South Wales is one of the UK's worst-affected areas for Japanese knotweed growth.
That's according to an article published in YourMoney.com, which names South Wales alongside the likes of Bolton, Bristol and London.
These are apparently the places where this invasive species is at its most prolific.
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Which parts of South Wales have the most Japanese knotweed?
According to a Wales Online article originally published in July 2019, the locations in South Wales with most Japanese knotweed infestations were:
That said, it was Conwy - in North Wales - that topped the Wales Online list in 2019, with a jaw-dropping 395 cases within a radius of just 4 kilometres.
What should I do if I find Japanese knotweed on my property?
First of all, make sure it actually is Japanese knotweed. There are several similar-looking plants that may be mistaken for knotweed at a glance - visit our Japanese Knotweed Identification page for advice.
If you do have Japanese knotweed on your property, WE STRONGLY RECOMMEND SEEKING EXPERT ADVICE instead of attempting to get rid of it on your own. Japanese knotweed has a 'rhizome' root system, and a tiny fragment of one root can turn into a whole new plant. (This should give you a pretty good idea how the plant became such a widespread problem in this country.)
Read More: How Do You Get Rid of Japanese Knotweed?
If you are worried about Japanese knotweed, please feel free to get in touch with Taylor Total Weed Control and request a FREE knotweed survey.
Photo from Pixabay
Japanese knotweed is a highly invasive plant that grows quickly and can cause significant damage to buildings, roads, and other types of infrastructure that stand in its way.
If you've discovered Japanese knotweed on your property, you're probably eager to get rid of it as soon as possible - but don't be too hasty!
It's extremely important to take care when disposing of Japanese knotweed. Under UK law, those who help the plant to spread - even accidentally - may face:
- Up to 2 years in prison
- Or a fine of up to £5,000
It's all too easy for Japanese knotweed to spread!
Japanese knotweed didn't become such a widespread problem in this country by pure coincidence. The plant's rhizome root system allows it to spread from one location to another with frightening ease - a single small root fragment can quickly grow into a whole new plant!
This is why you simply can't be too careful when disposing of Japanese knotweed. Failure to follow the law can end up fostering further knotweed growth, and frankly, this species is doing just fine for itself without any extra assistance from us.
So what's the right way to dispose of Japanese knotweed?
While it's not illegal to dispose of Japanese knotweed yourself (as long as you know exactly what you're doing), it's usually preferable to hire a contractor who knows how to dispose of Japanese knotweed properly.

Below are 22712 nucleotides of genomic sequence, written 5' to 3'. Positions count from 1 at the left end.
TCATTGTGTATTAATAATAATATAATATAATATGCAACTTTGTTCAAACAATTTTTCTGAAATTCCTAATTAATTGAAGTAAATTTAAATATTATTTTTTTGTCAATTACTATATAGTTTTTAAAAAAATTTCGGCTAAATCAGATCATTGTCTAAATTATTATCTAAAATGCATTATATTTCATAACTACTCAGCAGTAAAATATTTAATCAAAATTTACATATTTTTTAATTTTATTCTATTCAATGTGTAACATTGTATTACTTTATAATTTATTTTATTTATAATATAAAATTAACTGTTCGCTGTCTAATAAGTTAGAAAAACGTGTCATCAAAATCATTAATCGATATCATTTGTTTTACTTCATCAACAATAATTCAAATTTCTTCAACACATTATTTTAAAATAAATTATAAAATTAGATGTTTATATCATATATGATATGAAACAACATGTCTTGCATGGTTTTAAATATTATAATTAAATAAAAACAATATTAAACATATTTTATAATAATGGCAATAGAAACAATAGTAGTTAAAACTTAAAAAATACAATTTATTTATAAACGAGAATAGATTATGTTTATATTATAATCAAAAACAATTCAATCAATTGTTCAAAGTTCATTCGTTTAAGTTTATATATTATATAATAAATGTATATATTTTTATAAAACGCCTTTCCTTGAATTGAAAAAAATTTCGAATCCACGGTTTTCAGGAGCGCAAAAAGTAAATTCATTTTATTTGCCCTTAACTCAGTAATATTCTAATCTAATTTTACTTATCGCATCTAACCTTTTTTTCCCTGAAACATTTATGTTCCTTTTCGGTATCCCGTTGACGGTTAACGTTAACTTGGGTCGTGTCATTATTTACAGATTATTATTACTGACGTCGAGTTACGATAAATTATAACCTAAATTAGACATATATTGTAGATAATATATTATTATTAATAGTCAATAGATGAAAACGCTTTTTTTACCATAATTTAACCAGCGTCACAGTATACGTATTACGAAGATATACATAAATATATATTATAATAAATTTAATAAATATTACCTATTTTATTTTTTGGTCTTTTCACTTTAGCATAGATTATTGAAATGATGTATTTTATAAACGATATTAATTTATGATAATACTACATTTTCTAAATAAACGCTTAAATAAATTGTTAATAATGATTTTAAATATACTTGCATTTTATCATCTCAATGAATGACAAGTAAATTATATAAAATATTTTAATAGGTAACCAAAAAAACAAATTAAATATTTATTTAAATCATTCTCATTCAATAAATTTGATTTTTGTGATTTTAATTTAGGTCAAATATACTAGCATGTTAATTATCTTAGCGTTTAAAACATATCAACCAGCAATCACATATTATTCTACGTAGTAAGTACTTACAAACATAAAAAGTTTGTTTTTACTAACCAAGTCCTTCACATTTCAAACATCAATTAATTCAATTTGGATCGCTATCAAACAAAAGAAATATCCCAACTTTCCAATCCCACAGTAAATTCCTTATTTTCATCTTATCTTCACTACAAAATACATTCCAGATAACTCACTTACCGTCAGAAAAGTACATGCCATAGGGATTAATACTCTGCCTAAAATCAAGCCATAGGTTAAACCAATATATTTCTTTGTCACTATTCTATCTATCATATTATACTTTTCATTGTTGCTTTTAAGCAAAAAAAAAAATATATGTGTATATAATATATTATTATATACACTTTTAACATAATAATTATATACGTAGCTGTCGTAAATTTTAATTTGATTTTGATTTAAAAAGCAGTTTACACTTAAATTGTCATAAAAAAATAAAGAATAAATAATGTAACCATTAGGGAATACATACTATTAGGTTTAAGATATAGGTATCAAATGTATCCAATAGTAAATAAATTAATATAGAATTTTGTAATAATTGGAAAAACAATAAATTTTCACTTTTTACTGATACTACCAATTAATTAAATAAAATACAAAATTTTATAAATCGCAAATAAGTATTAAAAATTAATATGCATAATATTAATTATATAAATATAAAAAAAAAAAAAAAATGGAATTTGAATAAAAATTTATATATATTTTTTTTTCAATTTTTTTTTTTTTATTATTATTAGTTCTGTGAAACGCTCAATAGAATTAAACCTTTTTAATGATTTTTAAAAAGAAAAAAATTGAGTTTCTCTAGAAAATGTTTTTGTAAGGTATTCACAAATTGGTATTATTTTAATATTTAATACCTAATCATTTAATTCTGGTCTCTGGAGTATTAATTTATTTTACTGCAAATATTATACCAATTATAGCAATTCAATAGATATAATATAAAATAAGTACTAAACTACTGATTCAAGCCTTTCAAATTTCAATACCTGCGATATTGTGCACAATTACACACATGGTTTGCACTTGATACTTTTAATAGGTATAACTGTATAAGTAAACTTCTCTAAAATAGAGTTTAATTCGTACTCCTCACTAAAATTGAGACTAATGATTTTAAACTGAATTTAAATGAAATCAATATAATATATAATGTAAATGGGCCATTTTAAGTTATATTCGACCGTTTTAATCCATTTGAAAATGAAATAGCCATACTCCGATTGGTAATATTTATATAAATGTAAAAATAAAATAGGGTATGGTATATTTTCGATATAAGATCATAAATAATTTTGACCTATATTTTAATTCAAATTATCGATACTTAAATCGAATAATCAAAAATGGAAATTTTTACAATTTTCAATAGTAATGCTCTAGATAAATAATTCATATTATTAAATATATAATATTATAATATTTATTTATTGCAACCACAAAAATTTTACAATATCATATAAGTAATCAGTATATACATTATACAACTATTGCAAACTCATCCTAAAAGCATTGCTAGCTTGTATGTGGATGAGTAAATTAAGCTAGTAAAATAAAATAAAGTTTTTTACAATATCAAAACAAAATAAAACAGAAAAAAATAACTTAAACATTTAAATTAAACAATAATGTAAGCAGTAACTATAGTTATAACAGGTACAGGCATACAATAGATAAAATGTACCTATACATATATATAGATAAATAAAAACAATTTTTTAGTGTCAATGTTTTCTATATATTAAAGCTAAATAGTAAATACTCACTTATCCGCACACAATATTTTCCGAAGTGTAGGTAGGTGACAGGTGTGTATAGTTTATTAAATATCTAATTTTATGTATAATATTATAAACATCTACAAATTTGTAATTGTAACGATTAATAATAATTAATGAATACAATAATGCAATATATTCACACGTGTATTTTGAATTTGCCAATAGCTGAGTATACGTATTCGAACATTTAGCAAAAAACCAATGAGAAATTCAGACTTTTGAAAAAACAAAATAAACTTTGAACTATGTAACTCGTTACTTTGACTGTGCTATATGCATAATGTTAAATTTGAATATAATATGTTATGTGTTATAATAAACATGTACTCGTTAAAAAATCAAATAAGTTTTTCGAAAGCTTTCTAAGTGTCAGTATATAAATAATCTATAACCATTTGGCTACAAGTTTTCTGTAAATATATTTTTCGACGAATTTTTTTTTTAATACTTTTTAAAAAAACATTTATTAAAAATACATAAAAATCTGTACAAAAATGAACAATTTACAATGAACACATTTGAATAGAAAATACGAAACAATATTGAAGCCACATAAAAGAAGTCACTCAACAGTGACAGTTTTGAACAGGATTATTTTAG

Broadly speaking, there are two ways to deal with Japanese knotweed, both of which are generally better left to the experts:
- Excavation - The Japanese knotweed is dug up using heavy earth-moving machinery, then transported to a specialist landfill site with the relevant environmental permit (taking care at all times not let any contaminated soil or plant matter find its way into the wild).
- Herbicide - Over a number of months, the Japanese knotweed is repeatedly sprayed with herbicide to control the plant's growth.
Although there are certain situations where option 1 may be preferable (e.g. if there is a tight deadline for clearing the site of Japanese knotweed), herbicide application is by far the cheaper option and is usually sufficient to prevent Japanese knotweed from causing any long-term problems.
Japanese knotweed removal services from Taylor Weed Control
Taylor Weed Control specialises in herbicide-based Japanese knotweed control, and we offer this service throughout South Wales, the South West and beyond.
We are registered with the Property Care Association, and our reports are approved by the RICS (Royal Institute for Chartered Surveyors), so you can rely on us to handle your Japanese knotweed problem in accordance with all applicable laws and regulations.
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Bristol Grounds Maintenance
Need an expert to help with your grounds maintenance in Bristol? You've come to the right place!
Whether it's a commercial business park, a full-size football pitch, or something else entirely, the team here at Taylor Weed Control are more than up to the task!
Better still, our Bristol grounds maintenance services are also available to other parts of South West England as well (including Somerset, Gloucestershire and Worcestershire).